Is therapy right for me?
No one can tell you if therapy is right for you, only you can do that. If you are struggling with anxiety, depression, relationship issues, grief and loss or are going through a life transition, therapy may be helpful.
While no therapist can guarantee that therapy will lead to positive results, therapy typically produces benefits over time – but it will require you to put in work. This means that therapy often leads to increased resilience, building upon your strengths, greater contentment with interpersonal relationships and achieving your goals.
I do not own any magic wands, and sadly, I’m unable preform magic. All joking aside, and I say this to be transparent, therapy only works as much as the work you put into it. Depending on your specific goals in therapy, changes may be made quickly or take longer to achieve. Therapy can be a significant amount of work, time and potentially money, so it’s important to ask yourself if you’re ready for therapy. There are many different pathways for healing, and therapy is just one of those paths.
How do I choose a counselor?
Fit: Most important in my book, you’ve got to feel comfortable and connected with the therapist you’re working with! The client therapist relationship has been shown to be the most effective factor related to treatment outcomes (more effective than even the type of treatment one receives - that’s big people). That being said, therapists are people too. As humans, we have learned that there are certain people whom we connect with more or connect with less, depending on personality type, lived experience and many other factors. If you do not feel comfortable with your therapist for any reason, its okay and this is good information that it may be time to find a different therapist who you’ll feel more connected to.
Counseling Style: Just as all people are different, different therapists have different styles when providing therapy. Some therapists are more passive, while others are more direct. Some use humor, others do not. Some therapists teach skills or assign homework while others focus on processing past experiences. There’s no right way to be a therapist, and again, it’s important to find a therapist who has a counseling style that feels helpful and supportive.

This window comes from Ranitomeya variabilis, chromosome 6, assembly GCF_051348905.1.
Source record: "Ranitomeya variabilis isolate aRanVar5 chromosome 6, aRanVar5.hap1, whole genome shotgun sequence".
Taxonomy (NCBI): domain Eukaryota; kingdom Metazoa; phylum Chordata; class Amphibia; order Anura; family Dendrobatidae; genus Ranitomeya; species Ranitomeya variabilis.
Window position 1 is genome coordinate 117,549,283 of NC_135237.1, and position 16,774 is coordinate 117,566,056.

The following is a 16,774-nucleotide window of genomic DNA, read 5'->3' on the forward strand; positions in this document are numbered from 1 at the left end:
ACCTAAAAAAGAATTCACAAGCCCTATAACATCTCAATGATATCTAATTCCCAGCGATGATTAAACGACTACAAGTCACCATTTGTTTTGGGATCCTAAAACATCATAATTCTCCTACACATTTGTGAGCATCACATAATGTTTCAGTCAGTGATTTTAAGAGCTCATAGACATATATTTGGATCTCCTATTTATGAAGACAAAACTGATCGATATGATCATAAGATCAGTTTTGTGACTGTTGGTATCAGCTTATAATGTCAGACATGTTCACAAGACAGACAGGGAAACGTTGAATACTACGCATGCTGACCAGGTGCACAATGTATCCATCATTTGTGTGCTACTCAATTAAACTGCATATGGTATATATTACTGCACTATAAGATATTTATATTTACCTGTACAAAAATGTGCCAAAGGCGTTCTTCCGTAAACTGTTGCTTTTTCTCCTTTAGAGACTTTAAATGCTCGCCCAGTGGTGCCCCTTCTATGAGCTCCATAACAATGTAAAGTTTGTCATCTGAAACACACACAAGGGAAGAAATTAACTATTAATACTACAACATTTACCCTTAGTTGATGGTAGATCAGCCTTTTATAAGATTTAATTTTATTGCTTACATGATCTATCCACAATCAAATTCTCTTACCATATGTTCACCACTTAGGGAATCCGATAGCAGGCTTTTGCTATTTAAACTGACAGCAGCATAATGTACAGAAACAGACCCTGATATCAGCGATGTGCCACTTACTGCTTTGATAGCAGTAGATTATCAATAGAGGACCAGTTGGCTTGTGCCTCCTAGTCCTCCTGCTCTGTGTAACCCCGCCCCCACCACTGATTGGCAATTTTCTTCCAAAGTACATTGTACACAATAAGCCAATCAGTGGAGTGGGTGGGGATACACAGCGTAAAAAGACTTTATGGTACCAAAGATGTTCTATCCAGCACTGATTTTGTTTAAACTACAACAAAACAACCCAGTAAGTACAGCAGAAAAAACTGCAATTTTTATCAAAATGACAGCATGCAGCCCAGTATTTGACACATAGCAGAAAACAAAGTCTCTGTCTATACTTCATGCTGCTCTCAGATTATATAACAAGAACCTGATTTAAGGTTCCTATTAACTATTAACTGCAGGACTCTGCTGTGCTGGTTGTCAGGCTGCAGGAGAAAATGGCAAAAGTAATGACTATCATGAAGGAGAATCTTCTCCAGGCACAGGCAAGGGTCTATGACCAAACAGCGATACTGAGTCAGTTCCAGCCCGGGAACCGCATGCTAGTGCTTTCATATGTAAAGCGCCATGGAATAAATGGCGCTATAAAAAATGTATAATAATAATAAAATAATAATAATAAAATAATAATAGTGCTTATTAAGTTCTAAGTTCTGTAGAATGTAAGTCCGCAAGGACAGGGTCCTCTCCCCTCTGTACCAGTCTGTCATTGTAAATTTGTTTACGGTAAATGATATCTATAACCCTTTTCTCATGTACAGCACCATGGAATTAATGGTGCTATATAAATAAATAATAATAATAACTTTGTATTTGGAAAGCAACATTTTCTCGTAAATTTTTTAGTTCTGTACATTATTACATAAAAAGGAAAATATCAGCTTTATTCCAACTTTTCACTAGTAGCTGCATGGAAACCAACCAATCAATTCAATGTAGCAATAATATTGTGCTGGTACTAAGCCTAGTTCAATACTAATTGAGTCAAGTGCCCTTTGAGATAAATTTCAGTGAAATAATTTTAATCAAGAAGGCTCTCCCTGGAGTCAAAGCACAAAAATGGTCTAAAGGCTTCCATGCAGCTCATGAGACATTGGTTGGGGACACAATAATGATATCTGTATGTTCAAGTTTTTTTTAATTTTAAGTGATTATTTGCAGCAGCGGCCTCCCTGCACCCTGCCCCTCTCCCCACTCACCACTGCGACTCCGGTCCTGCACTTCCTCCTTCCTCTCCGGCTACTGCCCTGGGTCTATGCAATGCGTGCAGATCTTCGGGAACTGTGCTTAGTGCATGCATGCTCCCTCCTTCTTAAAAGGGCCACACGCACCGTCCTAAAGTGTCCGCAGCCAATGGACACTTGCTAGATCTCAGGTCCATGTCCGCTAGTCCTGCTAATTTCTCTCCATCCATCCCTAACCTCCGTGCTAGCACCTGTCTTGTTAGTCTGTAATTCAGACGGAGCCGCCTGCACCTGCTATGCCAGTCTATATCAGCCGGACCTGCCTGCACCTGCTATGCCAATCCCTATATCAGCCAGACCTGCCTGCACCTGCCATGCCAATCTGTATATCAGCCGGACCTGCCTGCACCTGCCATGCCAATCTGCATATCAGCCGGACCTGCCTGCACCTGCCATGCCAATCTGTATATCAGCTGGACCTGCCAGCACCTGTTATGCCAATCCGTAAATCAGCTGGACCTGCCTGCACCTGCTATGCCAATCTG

Fees and Insurance: It’s also important to ask some practical questions about money and fees when finding a therapist. I’d recommend asking how much a therapist charges (this amount can vary depending on whether a therapist sees you individually or with a partner and/or family), whether they bill insurance, and if they do, whether they are an in-network provider for you. Please remember that you as the client have the ultimate responsibility for both checking your specific mental health insurance benefits and paying for what your insurance does not cover. For more information on what insurances I currently contract with, please check out my Insurance page.
Education and Specialized Training: What sort of degree and license does the therapist have? Do you want a therapist whose had specific training in treating clients with trauma, using EMDR, who teaches skills with CBT or who does adherent DBT and is available for coaching calls? If you know specifically what you are looking for, more power to you, and please ask therapists about their training and expertise at the outset. It’s better to know on the front end that a therapist does or does not have the training you are looking for - your time is valuable. Even if the therapist does not have the specific training or education you are looking for, I’ve found that they may be able to refer you to a therapist who does.
What’s your personal style as a therapist?
I’m not your old school smile-and-nod therapist - I use evidenced-based practices, including CBT, DBT and mindfulness, to help facilitate healing and change. I am direct, use humor when appropriate, while always remaining compassionate and non-judgmental.